9780062201812 9780062217080 9780062083272

  • THE END GAMES: Not only is this one of my all time favourite books, it is an incredible zombie apocalypse tale. It’s about two brothers who are trying to survive (obviously) while dead things want to eat them (obviously). The special twist is the older brother has convinced his 5 year old brother that it’s just a “video game”. It’s mildly heartbreaking and extremely well written.
  • REBOOT: What if being a zombie was a semi-regular occurrence? This one is set in a world were zombies are soldiers and the longer you “were dead” before “rebooting”…the more not-human you are. And besides breaking bones and guns and screaming — there is quite a cute romance between a very emotionally dead zombie girl and a barely zombie adorable boy. This book calls to you, I just know it.
  • SOMETHING STRANGE AND DEADLY: But how about a zombie tale set in the 1800s? Eleanor Fitt is a Proper Lady, and also investigating her brother’s disappearance. She’s cautiously worried about the dead rising and necromancers too — AS IS LOGICAL. It’s a very proper book with tea and scones and the undead.

 

(Apparently zombie covers are either black and red or yellow and black? I’m not complaining! It’s awesome.)

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  • EAT BRAINS LOVE: The title is a parody off “Eat, Pray, Love” and the book is just as ridiculous as the title promises. It’s funny and lighthearted and seriously gross. Basically there’s a zombie outbreak in the high school cafeteria. Jake and an unattainable-beautiful-wonderful-girl are stuck on the run together. It’s hilarious and mildly silly!
  • CONTAMINATED: It is always awkward if your mother is a zombie. This one is set in a world were the zombie outbreak has been “stabilised” and zombies are being returned home to their families. Their brains have basically been zapped and they’re little more than vegetables…leaving devastated families trying to patch their lives back together and look after disabled loved ones. It takes a more serious look at the moral side of being a zombie. And it’s VERY family focused, which is an insta-win for me!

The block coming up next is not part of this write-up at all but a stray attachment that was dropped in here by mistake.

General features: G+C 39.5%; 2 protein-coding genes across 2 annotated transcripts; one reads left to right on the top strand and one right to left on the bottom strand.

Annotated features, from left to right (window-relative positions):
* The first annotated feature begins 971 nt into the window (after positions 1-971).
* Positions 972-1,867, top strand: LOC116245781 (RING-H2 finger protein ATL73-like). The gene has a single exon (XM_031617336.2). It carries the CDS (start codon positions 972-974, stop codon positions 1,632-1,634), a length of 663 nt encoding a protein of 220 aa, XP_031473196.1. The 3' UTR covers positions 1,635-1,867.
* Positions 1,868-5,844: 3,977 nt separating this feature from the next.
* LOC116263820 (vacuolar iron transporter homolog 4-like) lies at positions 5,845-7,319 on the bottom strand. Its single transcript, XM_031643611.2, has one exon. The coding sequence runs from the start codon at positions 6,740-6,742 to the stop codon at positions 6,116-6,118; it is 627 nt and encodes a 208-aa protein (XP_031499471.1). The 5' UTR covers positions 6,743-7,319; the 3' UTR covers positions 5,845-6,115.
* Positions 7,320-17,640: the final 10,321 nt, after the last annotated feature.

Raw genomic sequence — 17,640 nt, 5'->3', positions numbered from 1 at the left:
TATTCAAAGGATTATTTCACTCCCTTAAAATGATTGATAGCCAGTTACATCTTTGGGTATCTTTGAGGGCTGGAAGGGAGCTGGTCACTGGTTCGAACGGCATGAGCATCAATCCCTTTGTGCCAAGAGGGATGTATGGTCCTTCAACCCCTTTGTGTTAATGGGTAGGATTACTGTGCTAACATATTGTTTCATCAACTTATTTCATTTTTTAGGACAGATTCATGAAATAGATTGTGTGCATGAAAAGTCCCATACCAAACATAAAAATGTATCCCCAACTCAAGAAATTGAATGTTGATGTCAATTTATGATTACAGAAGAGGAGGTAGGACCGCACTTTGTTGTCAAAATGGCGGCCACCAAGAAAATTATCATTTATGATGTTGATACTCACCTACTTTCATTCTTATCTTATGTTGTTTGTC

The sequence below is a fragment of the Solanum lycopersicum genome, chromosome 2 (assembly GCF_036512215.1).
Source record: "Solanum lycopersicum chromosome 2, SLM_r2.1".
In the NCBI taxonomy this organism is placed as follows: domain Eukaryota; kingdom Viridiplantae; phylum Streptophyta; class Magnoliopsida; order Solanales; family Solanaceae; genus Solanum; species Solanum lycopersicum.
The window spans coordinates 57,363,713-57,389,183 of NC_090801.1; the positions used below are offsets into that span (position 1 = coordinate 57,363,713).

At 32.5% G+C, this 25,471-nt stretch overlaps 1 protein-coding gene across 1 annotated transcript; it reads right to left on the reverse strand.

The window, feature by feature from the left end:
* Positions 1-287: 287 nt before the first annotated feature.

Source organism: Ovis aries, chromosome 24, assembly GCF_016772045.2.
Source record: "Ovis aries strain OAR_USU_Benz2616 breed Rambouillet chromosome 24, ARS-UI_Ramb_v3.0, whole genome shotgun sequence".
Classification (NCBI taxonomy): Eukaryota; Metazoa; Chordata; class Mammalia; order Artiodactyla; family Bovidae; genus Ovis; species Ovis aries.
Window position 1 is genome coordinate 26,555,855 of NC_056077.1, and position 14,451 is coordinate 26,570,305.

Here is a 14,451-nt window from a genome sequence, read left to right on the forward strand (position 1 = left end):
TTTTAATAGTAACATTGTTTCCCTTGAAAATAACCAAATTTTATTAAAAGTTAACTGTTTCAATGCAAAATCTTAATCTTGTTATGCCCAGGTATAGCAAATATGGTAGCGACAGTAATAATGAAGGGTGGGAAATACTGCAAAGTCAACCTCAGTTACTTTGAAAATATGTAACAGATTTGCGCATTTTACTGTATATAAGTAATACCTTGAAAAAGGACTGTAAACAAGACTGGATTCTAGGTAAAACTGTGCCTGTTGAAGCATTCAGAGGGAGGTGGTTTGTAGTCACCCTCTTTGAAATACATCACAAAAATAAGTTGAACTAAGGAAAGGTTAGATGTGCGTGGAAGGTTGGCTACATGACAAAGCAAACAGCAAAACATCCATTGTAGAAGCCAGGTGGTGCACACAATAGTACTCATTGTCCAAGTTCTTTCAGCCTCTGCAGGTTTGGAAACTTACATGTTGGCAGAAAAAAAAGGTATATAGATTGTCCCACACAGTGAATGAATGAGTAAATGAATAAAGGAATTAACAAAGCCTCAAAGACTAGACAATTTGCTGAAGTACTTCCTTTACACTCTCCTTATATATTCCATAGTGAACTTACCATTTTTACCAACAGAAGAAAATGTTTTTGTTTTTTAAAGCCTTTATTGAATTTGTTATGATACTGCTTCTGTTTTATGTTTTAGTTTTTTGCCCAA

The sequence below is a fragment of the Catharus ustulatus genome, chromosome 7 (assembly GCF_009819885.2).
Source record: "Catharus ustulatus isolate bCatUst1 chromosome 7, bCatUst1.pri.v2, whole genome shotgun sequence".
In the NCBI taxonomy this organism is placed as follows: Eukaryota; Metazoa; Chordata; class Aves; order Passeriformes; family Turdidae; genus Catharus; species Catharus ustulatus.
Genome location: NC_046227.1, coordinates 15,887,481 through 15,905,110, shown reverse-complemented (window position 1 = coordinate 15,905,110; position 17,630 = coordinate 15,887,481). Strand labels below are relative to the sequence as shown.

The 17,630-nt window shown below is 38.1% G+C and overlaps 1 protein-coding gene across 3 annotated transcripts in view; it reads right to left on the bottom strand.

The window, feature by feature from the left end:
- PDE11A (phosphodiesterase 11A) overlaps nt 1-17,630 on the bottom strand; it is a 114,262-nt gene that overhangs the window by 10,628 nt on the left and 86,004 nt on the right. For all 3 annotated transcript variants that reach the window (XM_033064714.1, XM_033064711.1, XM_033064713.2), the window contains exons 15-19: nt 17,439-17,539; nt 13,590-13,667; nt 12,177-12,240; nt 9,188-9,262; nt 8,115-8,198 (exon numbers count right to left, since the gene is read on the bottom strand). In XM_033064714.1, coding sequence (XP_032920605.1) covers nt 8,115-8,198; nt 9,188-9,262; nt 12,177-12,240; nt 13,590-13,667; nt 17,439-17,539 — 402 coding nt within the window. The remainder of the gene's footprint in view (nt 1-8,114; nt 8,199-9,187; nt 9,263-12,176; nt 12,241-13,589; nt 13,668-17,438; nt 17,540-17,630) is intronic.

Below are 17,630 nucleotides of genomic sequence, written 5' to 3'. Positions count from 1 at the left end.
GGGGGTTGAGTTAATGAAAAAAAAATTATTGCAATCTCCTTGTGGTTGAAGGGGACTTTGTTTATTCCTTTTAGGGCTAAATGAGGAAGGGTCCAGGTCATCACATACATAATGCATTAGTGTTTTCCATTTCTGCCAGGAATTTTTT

• THE GIRL WITH ALL THE GIFTS: Okay, this is cheating. This is an adult book, not a YA one, but it’s partially narrated by a 10-year-old zombie, so I’m sneaking it onto this list anyway. This is one of my top zombie reads. It’s all about the apocalypse and the fighting — so cue guns blazing and zombies screaming. It’s also very science-y (I confess to getting lost there) and the author does not spare the characters. It’s basically the most EPIC book of them all and then ending had me howling. Go read it.

 

Review: The Minnow by Diana Sweeney

9781922182012There is no question about the fact that The Minnow by Diana Sweeney is a GORGEOUS book. For starters, just look at that cover. Behold the intricately designed glory. Ahhh! I admit that’s the first thing that lured me in, closely followed by the facts of A) it’s written by an Australian author, and, B) it has an intriguing blurb, and C) it won the 2013 Text Publishing prize. I basically knew I was in for a delicious treat.

So what’s it about? Basically a girl, Tom, who’s survived a massive flood and lost everything she loves and is pregnant and doesn’t know what she’s doing. It’s written in this entirely whimsical way that blurs lines of reality and greatly features gorgeous writing. It’s like a literary masterpiece. And, how cute is this: Tom refers to her unborn baby as “The Minnow”. SO CUTE.

And in case we haven’t covered this already: the writing is incredible. It can be bewildering at first, so you really have to just get into the hang of the style. It’s artistic and soft and dreamy and whimsical. This is not a black-and-white story with lots of action. It’s about growing up and tragedy. The pace also doesn’t rocket forward, so it’s not a stressful read.

I’m also glad the story smashed cliches! It seemed big on diverting from the “typical” story path. Like, for instance, it features grandparents and strong friendships and natural disasters. That’s not a combination I’ve read…like ever.

Tom is only 14 when she gets pregnant with Bill’s baby. She is like a baby herself oh my gosh…and it’s really scary and emotional and Tom acts so realistically. I’m not exactly sure how old Bill is, but at one point I think the book indicated that he was fairly old. Freaky. Also the police are after Bill. I still don’t understand exactly what for. Go away, Bill.

There are lots of “dead” people in this book. I got confused at first, but once I understood what the writing was doing…I loved it. It’s not a “ghost story”, per se, it’s just that Tom is surrounded by ghosts of her past and she talks and chats and looks to them for guidance. It’s really beautiful, because she still has her “family” it’s just….they’re dead. I think the book touches on PTSD and mental illness too.

I have to admit there were a few things I wasn’t such a fan of though. There’s not a lot of dialogue! Which saddens me because I’m a big dialogue fan. But if you just love beautiful writing, then it shouldn’t be a problem for you. I also got confused a lot trying to figure out what was real and what wasn’t. In retrospect: THAT’S THE POINT. But not knowing that’s how the story would be told, it initially sent me into a flap of “Huh? Wut? HUHHHH?”